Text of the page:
A key driver for 10 Gbps broadband service will be a desire for “instant gratification,” said Curtis Knittle, vice president of wired technologies for CableLabs, today. Addressing attendees at the Adtran Connect event in Huntsville, Alabama, Knittle described CableLabs plans for 10 Gbps, as specified in the 10G DOCSIS 4.0 standard announced earlier this year and in other standards.

Knittle noted, for example, that in the past, a family would play a DVD to keep the kids amused in the car, but today families increasingly are downloading movies for that purpose— and they don’t want to wait a long time for the download.

DOCSIS 4.0 and 10G are “also about higher reliability and much more intelligence in the network,” Knittle said.

CableLabs 10G plans include technology to advise service providers of impending problems before they occur. In addition, it specifies latency of just one millisecond.

Curtis Knittle

10G and DOCSIS 4.0
10G, Knittle said, is “about how we will live, learn, work and play.”

To illustrate, he played one of a series of “10G Access Evolution” videos, which focus on applications the organization expects to see in “the near future.”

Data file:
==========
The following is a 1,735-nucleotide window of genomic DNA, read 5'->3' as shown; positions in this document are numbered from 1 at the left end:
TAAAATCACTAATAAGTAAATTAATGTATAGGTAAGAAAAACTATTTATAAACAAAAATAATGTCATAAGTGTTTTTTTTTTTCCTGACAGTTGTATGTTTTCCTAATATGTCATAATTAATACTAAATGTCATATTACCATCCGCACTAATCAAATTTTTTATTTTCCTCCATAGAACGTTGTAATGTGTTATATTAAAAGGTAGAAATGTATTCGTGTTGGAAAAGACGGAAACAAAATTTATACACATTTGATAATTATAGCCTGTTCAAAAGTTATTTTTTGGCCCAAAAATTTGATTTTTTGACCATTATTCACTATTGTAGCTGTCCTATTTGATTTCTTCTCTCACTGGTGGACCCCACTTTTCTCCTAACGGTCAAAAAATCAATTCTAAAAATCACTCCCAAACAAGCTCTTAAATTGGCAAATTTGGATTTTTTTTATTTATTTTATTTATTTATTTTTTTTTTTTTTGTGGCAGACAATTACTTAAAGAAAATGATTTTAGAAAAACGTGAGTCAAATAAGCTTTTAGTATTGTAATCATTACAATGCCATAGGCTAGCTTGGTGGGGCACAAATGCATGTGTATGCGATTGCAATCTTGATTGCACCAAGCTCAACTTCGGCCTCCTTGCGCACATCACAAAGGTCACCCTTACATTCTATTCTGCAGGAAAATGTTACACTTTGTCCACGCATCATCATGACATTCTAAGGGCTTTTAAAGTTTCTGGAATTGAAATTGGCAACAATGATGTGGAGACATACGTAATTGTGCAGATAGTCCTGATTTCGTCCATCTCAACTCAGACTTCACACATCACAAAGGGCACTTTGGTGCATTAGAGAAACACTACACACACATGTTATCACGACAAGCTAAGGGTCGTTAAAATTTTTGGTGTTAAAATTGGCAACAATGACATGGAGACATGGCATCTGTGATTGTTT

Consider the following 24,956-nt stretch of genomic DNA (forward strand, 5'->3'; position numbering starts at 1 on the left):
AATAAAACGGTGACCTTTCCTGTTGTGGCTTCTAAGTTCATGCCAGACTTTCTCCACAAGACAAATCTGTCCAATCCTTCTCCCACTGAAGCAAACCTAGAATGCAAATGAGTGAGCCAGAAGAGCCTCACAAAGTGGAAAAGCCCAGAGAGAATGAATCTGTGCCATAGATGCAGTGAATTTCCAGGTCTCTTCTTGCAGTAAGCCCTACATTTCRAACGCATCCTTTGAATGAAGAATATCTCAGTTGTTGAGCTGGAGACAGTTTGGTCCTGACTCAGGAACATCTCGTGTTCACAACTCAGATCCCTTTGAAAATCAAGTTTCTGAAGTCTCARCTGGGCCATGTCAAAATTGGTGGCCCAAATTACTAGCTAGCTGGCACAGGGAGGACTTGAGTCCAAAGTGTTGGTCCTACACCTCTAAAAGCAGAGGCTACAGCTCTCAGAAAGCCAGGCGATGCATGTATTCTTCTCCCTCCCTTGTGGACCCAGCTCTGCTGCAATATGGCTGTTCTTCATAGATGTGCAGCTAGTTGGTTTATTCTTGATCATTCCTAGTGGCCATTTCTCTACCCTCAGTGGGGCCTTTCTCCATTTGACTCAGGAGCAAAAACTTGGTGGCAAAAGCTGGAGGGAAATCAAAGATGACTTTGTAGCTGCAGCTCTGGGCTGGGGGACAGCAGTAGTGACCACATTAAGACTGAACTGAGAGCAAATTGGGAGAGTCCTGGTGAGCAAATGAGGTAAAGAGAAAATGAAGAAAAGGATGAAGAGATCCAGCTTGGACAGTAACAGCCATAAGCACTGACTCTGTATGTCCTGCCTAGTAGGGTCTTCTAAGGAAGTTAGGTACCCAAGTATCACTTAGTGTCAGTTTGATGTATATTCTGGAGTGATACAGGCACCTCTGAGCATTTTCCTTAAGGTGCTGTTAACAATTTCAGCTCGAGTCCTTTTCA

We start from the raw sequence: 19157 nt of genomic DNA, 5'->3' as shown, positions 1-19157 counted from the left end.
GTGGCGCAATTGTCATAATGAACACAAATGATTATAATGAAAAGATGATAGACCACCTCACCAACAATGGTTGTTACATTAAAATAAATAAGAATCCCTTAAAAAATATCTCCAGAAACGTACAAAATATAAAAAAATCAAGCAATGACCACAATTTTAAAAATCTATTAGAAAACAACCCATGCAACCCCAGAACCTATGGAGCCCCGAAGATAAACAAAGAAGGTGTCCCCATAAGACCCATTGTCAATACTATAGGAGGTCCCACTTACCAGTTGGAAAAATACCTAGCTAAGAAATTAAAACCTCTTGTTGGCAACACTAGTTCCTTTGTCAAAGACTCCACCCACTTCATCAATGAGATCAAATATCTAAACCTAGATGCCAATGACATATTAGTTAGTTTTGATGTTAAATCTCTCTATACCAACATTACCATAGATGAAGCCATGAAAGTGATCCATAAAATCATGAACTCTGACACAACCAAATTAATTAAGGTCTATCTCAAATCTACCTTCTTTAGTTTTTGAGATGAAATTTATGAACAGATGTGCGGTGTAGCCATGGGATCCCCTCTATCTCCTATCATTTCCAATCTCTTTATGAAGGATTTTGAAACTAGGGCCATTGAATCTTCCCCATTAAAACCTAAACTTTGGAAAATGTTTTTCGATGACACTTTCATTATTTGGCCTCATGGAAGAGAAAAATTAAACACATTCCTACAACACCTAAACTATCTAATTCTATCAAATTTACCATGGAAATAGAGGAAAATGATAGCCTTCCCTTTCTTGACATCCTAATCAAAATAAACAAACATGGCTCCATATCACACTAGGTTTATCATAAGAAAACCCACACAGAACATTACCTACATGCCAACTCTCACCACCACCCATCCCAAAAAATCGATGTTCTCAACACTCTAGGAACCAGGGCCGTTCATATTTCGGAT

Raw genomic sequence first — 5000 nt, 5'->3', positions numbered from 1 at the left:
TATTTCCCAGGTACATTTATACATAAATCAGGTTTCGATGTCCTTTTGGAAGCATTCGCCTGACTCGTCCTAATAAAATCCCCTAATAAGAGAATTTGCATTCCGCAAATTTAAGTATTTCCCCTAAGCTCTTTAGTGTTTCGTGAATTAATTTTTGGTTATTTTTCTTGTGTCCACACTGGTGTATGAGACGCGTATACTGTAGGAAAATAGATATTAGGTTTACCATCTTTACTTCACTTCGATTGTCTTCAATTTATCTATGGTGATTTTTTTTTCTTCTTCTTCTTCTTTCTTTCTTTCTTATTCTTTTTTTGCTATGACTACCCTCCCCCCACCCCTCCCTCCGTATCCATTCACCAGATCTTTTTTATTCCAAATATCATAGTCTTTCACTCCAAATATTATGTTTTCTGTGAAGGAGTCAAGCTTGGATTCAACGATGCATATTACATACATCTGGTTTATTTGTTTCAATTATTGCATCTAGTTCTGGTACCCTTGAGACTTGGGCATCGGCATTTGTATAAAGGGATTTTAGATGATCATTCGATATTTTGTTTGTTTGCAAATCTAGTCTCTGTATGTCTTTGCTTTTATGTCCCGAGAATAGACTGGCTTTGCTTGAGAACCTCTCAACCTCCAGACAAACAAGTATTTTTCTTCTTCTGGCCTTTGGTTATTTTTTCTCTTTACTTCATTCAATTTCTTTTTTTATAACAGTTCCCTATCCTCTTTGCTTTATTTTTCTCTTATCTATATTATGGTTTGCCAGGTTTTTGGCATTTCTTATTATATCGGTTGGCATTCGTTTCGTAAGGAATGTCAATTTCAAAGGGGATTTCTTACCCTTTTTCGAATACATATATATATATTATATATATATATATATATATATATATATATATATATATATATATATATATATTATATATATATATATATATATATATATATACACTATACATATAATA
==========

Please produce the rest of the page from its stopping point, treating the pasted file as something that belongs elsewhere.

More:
In the video that Knittle showed, an 86-year old man describes how he had nanobots injected into his brain to seal off an aneurysm. He also said other sensors around his house give him “the confidence to keep being who I am.”

[embedyt] https://www.youtube.com/watch?v=k0KIqRAoGBk[/embedyt]

Through an initiative known as Immersive Digital Experience Alliance (IDEA), the cable industry is working on new compression standards to support high-bandwidth applications such as holographic telepresence, Knittle noted.

Like some of the major telcos, CableLabs sees the need for intelligence at the network edge to support new mobile applications. Knittle used the term “split rendering” to describe an application that relies on a combination of edge computing and mobile computing.

Knittle noted that key aspects of what he called “10G advanced optical networking” will include:

  • Distributed antenna systems
  • More fiber in the network
  • Digital, not analog, optics
  • Intelligence distributed at the edge

Updated to change some DOCSIS 4.0 references to broader 10G references

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